One State's Request to Pause Standardized Testing for Students

The request must be approved by the U.S. Department of Education, which this spring waived testing requirements for all states during the current school year because of mass closures related to the pandemic.

The request must be approved by the U.S. Department of Education, which this spring waived testing requirements for all states during the current school year because of mass closures related to the pandemic. Shutterstock


Connecting state and local government leaders

Georgia Gov. Brian Kemp said this week he would request a waiver from the U.S. Department of Education for standardized testing in the coming school year, citing disruptions and budget shortfalls from the coronavirus pandemic.

Georgia will seek a federal waiver to suspend standardized testing in the next school year, a move Gov. Brian Kemp said is necessary due to budgetary constraints related to the Covid-19 pandemic.

“Given the ongoing challenges posed by the pandemic and the resulting state budget reductions, it would be counterproductive to continue with high-stakes testing for the 2020-2021 school year,” Kemp and State School Superintendent Richard Woods said in a joint statement. “In anticipation of a return to in-person instruction this fall, we believe schools’ focus should be on remediation, growth, and the safety of students. Every dollar spent on high-stakes testing would be a dollar taken away from the classroom.”

The announcement, issued Thursday, makes Georgia the first state to seek a testing waiver for the upcoming school year, though more are likely to follow as education officials continue to make decisions about whether students will return for in-person learning this fall. States across the country are rolling out their general plans for next year, with many officials suggesting there could be a combination of both returning to classrooms and continued remote learning. But exactly what school will look like this fall is largely still unclear.

Kemp’s request must be approved by the U.S. Department of Education, which already waived federally mandated standardized testing for all states for the 2019-2020 school year after schools closed to prevent the spread of Covid-19, forcing teachers and students to revert to digital learning.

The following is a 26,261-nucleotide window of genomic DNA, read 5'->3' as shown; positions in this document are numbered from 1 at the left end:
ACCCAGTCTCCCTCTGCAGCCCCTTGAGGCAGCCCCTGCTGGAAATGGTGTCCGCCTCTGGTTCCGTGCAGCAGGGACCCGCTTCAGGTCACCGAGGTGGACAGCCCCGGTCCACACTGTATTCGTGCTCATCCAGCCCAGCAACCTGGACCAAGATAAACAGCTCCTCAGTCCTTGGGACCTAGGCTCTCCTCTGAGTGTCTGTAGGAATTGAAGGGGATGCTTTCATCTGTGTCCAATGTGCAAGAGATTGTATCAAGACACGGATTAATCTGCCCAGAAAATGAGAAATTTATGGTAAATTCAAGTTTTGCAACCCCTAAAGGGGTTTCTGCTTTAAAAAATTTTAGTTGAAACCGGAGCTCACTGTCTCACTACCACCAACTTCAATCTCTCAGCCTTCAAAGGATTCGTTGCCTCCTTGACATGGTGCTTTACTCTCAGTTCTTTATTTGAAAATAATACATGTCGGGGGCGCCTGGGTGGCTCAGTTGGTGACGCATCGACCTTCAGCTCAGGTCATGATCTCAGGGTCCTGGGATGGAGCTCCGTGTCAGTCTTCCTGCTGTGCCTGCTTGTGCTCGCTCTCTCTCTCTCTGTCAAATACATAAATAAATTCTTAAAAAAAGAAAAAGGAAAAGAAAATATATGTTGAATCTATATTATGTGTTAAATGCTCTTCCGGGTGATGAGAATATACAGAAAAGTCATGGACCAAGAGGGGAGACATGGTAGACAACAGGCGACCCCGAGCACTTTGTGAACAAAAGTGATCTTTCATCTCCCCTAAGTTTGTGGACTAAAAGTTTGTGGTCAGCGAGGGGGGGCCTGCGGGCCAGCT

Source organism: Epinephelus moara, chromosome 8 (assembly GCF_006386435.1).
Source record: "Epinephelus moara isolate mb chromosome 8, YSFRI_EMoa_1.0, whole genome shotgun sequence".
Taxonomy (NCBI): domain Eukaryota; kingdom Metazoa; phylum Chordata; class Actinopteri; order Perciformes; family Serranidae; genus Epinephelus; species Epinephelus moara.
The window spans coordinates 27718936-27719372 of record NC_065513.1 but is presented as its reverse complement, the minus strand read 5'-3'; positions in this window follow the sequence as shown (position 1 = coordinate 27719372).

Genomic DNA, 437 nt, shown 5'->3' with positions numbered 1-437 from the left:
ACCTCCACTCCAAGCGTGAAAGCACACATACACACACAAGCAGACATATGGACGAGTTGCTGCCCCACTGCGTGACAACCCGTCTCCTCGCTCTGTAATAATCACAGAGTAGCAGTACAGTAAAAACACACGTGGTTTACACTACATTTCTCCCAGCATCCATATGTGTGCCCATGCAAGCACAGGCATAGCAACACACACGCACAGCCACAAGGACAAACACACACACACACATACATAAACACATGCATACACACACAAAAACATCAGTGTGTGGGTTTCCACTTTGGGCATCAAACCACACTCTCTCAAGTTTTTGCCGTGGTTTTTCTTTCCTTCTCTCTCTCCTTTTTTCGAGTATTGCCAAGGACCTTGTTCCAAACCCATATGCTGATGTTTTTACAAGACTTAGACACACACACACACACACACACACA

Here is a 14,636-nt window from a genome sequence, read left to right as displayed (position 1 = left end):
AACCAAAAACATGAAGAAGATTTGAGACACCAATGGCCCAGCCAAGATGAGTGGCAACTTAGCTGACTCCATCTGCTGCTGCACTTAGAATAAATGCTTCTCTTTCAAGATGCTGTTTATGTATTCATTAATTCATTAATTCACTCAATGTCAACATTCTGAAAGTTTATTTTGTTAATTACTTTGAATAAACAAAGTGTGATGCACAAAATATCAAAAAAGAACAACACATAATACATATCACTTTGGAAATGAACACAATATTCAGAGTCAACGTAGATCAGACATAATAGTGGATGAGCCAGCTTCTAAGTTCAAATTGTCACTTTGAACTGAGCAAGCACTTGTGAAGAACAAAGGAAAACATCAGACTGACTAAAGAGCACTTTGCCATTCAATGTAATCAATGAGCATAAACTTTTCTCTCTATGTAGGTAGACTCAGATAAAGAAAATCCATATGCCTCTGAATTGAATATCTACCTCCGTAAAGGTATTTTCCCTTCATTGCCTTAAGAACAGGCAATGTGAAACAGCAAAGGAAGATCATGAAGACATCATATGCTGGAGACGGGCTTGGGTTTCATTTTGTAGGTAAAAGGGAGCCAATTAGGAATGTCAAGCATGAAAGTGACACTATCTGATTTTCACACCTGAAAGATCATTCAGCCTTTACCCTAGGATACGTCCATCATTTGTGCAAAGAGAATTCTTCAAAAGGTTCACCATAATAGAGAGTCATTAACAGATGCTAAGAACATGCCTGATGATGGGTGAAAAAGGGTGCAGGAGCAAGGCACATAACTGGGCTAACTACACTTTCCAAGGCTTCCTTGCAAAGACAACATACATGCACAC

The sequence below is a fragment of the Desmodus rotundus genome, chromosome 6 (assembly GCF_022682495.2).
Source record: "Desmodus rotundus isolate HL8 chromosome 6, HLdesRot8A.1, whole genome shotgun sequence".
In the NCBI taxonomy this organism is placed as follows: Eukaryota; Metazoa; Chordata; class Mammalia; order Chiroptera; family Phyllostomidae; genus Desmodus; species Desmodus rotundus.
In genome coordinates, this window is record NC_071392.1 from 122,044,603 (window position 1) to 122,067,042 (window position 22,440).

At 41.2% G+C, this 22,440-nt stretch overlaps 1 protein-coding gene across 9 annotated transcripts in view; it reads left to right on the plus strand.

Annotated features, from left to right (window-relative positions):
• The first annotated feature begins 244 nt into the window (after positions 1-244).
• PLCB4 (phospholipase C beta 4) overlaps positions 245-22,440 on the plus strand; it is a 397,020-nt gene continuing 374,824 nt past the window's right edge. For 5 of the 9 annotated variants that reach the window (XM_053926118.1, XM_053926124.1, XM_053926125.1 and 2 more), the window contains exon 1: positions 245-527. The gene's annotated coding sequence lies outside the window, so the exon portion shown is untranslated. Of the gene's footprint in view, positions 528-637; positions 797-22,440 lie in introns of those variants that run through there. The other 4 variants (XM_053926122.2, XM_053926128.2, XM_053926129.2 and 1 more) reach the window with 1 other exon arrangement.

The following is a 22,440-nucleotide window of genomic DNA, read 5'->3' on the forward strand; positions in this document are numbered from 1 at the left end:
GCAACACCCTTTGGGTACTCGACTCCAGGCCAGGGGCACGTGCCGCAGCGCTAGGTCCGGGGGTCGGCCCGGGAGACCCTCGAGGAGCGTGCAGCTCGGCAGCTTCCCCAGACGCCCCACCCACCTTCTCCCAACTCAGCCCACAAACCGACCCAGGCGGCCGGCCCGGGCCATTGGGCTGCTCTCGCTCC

Under current federal policy, states must administer annual tests in reading and math to every student in grades 3-8. Students must also be tested in science three times—once each in elementary school, middle school and high school.

Kemp has long been a proponent of cutting the number of standardized exams, saying in February that Georgia’s testing requirements—particularly for high school students, who currently take eight subject exams each year—are excessive.

“It’s clear Georgia simply tests too much,” he said in February at a press conference. “On test days, it’s making students physically sick because they’re worried they won’t do well. That is simply unacceptable in our state.”

The state Senate this year unanimously passed a bill cutting four of those eight exams, along with another test for middle schoolers. The legislature adjourned due to coronavirus before the House could vote on the matter, but Kemp said this week he would continue to advocate for the legislation.

Kemp also said Georgia would suspend teacher evaluations in the coming school year. Those scores are based partly on how well students do on standardized tests.

“We are hopeful the federal government will recognize that the upcoming school year will not be ‘business as usual’ and will accept our request for a standardized testing waiver,” Kemp and Woods said.

The state’s request comes as a growing number of colleges and universities are temporarily doing away with standardized testing requirements for applicants after Covid-19 disrupted nationwide testing dates for the SAT and the ACT. For example, rising high school seniors without a score for either test can apply to all public universities in California and most of the Ivy League, including Yale, Columbia, Cornell and Harvard.

Kate Elizabeth Queram is a staff correspondent for Route Fifty and is based in Washington, D.C.

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